EPA is participating as a cooperating agency in this EIS based on its special expertise of environmental matters at the site and jurisdiction by law consistent with 40 C.F.R. §1501.6. Throughout the development of the EIS, OEA will coordinate with EPA as the CERCLA process progresses for the project site. In addition, OEA will be consulting with various federal, state and local agencies with specific knowledge of the potential environmental impacts that may be associated with the proposed project. OEA is also initiating government-to-government consultation with potentially affected tribes, including but not limited to: Narragansett Indian Tribe, Mashpee Wampanoag Tribe, and Wampanoag Tribe of Gay Head (Aquinnah).
Filing Environmental Comments: Scoping comments submitted by mail should be addressed to: Danielle Gosselin, Office of Environmental Analysis, Surface Transportation Board, 395 E Street SW, Washington, DC 20423-0001, Attention: Docket No. FD 34797 (Sub-No. 1).
Comments may also be submitted electronically via email through the project e-mail address, NewEnglandTransrailEIS@icf.com
Please refer to Docket No. FD 34797 (Sub-No. 1) in all correspondence, including e-mails regarding this project.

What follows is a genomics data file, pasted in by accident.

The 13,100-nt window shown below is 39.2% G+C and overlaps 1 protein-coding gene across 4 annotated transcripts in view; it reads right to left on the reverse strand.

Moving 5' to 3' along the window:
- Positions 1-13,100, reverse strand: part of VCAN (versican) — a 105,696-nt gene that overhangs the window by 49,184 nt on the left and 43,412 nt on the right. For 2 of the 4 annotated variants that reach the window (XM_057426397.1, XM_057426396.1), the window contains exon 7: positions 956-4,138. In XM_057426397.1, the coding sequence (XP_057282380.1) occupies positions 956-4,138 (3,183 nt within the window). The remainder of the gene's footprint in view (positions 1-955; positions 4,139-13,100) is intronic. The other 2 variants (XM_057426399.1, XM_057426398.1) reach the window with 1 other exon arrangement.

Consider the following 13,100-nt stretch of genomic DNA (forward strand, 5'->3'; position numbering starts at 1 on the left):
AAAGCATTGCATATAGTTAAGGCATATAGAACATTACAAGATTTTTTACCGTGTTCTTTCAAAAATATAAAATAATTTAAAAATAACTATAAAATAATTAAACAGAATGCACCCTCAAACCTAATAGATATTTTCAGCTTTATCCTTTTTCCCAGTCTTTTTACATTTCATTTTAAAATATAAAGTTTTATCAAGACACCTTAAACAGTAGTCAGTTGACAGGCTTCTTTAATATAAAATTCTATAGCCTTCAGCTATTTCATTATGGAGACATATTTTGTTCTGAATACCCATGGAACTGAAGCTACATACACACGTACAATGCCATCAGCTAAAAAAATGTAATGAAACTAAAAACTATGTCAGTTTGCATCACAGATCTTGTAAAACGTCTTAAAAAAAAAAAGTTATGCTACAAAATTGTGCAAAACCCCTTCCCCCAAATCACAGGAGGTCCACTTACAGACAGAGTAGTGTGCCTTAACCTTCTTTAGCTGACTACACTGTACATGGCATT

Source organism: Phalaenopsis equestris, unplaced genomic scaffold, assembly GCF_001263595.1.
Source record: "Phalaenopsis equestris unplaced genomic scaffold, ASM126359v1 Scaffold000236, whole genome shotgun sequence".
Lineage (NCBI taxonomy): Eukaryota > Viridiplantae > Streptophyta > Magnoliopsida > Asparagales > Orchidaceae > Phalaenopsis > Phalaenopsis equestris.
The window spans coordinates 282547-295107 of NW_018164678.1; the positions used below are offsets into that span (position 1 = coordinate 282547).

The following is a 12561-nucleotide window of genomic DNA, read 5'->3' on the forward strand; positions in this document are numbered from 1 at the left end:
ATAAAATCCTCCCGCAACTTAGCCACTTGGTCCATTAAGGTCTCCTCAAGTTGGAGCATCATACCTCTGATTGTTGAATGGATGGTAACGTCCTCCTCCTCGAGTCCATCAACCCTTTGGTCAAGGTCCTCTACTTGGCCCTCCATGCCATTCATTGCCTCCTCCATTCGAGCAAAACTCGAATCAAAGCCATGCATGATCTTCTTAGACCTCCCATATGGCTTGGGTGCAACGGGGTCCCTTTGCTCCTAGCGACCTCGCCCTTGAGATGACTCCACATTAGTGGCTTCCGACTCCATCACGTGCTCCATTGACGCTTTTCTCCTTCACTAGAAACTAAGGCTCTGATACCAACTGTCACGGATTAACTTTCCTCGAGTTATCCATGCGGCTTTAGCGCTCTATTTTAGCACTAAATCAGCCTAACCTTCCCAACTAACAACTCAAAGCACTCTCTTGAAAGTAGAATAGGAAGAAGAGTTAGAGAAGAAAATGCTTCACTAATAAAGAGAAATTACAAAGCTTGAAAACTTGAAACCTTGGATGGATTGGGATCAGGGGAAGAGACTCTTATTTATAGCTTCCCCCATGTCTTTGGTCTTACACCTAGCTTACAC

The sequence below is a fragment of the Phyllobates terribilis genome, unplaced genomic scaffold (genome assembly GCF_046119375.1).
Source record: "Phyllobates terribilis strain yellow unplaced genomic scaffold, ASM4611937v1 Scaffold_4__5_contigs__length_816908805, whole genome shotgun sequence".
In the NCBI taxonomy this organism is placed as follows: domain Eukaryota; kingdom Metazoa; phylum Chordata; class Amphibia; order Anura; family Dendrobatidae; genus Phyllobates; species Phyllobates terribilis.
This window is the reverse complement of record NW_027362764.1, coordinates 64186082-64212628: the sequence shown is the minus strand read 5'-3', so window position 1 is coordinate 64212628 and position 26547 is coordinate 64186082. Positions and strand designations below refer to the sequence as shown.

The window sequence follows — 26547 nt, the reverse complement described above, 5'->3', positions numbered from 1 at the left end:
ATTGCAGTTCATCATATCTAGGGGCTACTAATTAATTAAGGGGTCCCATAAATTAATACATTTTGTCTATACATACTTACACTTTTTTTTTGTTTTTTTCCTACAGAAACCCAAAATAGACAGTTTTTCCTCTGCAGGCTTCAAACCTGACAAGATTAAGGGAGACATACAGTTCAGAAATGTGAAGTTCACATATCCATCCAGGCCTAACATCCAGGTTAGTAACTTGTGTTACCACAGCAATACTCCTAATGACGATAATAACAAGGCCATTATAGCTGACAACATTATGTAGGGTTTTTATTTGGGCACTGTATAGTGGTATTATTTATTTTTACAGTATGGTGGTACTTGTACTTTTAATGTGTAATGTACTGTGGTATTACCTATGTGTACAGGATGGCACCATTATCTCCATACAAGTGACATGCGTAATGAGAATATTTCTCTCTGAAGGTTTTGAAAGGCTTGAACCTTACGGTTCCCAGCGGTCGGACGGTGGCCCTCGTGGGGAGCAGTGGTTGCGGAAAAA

Scoping Comments are due by November 29, 2016.
FOR FURTHER INFORMATION CONTACT: Danielle Gosselin by mail at Office of Environmental Analysis, Surface Transportation Board, 395 E Street, SW, Washington, DC 20423-0001, or call OEA’s toll-free number for the project at 877-573-8930. Assistance for the hearing impaired is available through the Federal Information Relay Service (FIRS) at 1-800-877-8339. The website for the Board is www.stb.gov. For further information about the proposed project, the Board’s environmental review process, or this EIS, you may also visit the Board-sponsored project website at www.newenglandtransraileis.com. The project website includes a map of the project area including NET’s proposed project.
DRAFT SCOPE OF STUDY FOR THE EIS
Purpose and Need
According to NET, the principal purpose of the proposed project is to add rail transloading capacity close to the center of the Boston metropolitan area. Further, NET states that the proposed facility would allow for lower rail rates and improved service scheduling for customers.
The proposed project involves a request by NET for a license or approval from the Board. The proposed project is not a federal government-proposed or sponsored project. Thus, the project’s purpose and need should be informed by both the applicant’s goals and the agency’s enabling statute, here, 49 U.S.C. § 10901. Section 10901 provides that the Board must approve a construction request unless it finds that the construction is “inconsistent with the public convenience and necessity.” Therefore, the statute creates a presumption that rail construction is in the public interest and will be approved.